Water-quality data collected from 1,426 wells during 1993-2003 as part of the U.S. Geological Survey National Water-Quality Assessment (NAWQA) program were evaluated to characterize the water quality in glacial and bedrock aquifers of the northern United States. One of the goals of the NAWQA program is to synthesize data from individual studies across the United States to gain regional- and national-scale information about the behavior of contaminants. This study focused on the regional occurrence and distribution of uranium and 222radon in ground water in the glacial aquifer system of the United States as well as in the Cambrian-Ordovician and the New York and New England crystalline aquifer systems that underlie the glacial aquifer system. The occurrence of uranium and 222radon in ground water has long been a concern throughout the United States. In the glacial aquifers, as well as the Cambrian-Ordovician and the New York and New England crystalline aquifer systems of the United States, concentrations of uranium and 222radon were highly variable. High concentrations of uranium and 222radon affect ground water used for drinking water and for agriculture.
A combination of information or data on (1) national-scale ground-water regions, (2) regional-scale glacial depositional models, (3) regional-scale geology, and (4) national-scale terrestrial gamma-ray emissions were used to confirm and(or) refine the regions used in the analysis of the water-chemistry data. Significant differences in the occurrence of uranium and 222radon, based primarily on geologic information were observed and used in this report. In general, uranium was highest in the Columbia Plateau glacial, West-Central glacial, and the New York and New England crystalline aquifer groups (75th percentile concentrations of 22.3, 7.7, and 2.9 micrograms per liter (ug/L), respectively). In the Columbia Plateau glacial and the West-Central glacial aquifer groups, more than 10 percent of wells sampled had concentrations of uranium that exceeded the U.S. Environmental Protection Agency (USEPA) Maximum Contaminant Level of 30 ug/L; in the New York and New England crystalline aquifer group, 4 percent exceeded 30 ug/L.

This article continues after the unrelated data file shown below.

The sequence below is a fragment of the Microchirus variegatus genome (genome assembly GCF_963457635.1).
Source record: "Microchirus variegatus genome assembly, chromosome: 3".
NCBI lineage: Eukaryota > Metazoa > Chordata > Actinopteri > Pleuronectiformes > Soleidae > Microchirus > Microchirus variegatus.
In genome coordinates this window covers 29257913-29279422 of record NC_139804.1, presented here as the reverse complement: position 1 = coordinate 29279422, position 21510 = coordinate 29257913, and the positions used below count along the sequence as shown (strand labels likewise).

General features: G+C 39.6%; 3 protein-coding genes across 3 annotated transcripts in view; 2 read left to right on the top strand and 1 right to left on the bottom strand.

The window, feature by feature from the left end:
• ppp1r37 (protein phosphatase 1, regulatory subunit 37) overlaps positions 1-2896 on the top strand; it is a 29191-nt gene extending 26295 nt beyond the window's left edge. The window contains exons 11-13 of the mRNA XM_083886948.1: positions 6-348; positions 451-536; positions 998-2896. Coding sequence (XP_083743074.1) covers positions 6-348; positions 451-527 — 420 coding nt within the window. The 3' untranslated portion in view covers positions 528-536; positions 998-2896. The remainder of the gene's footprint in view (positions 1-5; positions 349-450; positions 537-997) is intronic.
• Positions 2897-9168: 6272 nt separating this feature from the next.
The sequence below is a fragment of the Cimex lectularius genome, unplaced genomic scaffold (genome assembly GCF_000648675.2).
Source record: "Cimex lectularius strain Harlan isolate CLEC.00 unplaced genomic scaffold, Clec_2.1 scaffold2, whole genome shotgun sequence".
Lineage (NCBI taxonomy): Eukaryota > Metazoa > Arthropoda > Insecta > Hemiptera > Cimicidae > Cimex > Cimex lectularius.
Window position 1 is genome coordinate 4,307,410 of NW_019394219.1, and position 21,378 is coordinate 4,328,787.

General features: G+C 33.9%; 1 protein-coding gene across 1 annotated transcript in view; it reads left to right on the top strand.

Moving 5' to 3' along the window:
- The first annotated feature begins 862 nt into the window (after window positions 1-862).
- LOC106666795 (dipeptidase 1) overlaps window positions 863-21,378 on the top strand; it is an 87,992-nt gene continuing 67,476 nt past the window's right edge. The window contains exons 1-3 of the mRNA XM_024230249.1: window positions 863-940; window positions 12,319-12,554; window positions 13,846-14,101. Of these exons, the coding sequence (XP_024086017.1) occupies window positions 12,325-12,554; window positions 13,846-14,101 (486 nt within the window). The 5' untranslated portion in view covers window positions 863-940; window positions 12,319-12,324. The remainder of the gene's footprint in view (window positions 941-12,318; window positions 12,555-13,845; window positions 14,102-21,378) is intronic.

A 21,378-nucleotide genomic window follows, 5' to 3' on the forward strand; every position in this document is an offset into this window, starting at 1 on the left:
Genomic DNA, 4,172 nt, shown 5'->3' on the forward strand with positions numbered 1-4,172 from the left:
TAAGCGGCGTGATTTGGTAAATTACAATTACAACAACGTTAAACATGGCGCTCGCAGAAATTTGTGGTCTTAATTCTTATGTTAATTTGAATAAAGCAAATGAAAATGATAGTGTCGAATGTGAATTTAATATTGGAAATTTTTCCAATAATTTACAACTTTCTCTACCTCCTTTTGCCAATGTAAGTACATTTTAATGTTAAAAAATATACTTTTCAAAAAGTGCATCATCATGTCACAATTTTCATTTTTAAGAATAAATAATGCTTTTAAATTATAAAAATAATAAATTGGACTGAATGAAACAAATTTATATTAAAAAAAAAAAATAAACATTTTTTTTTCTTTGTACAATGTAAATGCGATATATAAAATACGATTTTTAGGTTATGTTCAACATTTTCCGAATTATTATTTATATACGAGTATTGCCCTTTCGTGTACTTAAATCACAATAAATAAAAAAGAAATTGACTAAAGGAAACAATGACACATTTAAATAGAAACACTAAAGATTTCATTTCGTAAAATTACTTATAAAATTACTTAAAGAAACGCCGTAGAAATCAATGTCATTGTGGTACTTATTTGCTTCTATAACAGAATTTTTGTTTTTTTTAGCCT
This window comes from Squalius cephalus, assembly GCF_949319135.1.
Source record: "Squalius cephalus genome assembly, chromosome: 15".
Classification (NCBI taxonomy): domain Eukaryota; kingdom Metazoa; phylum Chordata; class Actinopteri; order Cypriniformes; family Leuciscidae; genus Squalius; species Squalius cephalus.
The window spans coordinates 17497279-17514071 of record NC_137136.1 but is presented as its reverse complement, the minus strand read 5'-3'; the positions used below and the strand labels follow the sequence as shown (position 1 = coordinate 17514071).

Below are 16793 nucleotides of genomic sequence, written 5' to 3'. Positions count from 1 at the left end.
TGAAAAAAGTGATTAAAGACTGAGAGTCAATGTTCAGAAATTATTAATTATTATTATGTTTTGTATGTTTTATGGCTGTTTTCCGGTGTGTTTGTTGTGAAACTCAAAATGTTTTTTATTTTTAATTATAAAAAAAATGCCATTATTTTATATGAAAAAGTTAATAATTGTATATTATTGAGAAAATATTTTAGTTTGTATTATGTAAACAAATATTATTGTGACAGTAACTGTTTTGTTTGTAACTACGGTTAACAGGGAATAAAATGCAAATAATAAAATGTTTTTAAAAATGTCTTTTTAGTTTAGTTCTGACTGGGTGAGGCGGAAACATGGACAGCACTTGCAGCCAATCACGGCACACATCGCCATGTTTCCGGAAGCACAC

Ground-water samples with high concentrations of uranium were commonly linked to geologic sources rich in uranium. In eight of nine aquifer groups defined for this study, concentrations of uranium correlated significantly with concentrations of sulfate in ground water (Spearman's rho = 0.20 to 0.56; p < 0.05). In the Columbia Plateau, glacial aquifers were derived in part from basaltic lava flows, some felsic volcanic rocks, and some paleo-lake bed materials that may be rich in uranium. In the Columbia Plateau and West-Central glacial aquifer groups, uranium correlated with total dissolved solids, bicarbonate, boron, lithium, selenium, and strontium. In the West-Central glacial aquifer group, rocks such as Cretaceous marine shales, which are abundant in uranium, probably contribute to the high concentrations in ground water; in the southern part of this group, which extends into Nebraska, the glacial or glacial-related sediment may be interbedded with uranium-rich materials that originated to the north and west and in the Rocky Mountains. In New England, crystalline bedrock that is granitic, such as two-mica granites, as well as other high-grade metamorphic rocks, has abundant uranium that is soluble in the predominantly oxic to sub-oxic geochemical conditions. This appears to contribute to high uranium concentrations in ground water.
The highest 222radon concentrations were present in samples from wells completed in the New York and New England crystalline aquifer group; the median value (2,122 picocurries per liter (pCi/L)) was about 10 times the median values of all other aquifer groups. More than 25 percent of the samples from the New York and New England crystalline aquifer group wells had 222radon concentrations that exceeded the USEPA Alternative
Additional Publication Details
USGS Numbered Series
Occurrence of Uranium and 222Radon in Glacial and Bedrock Aquifers in the Northern United States, 1993-2003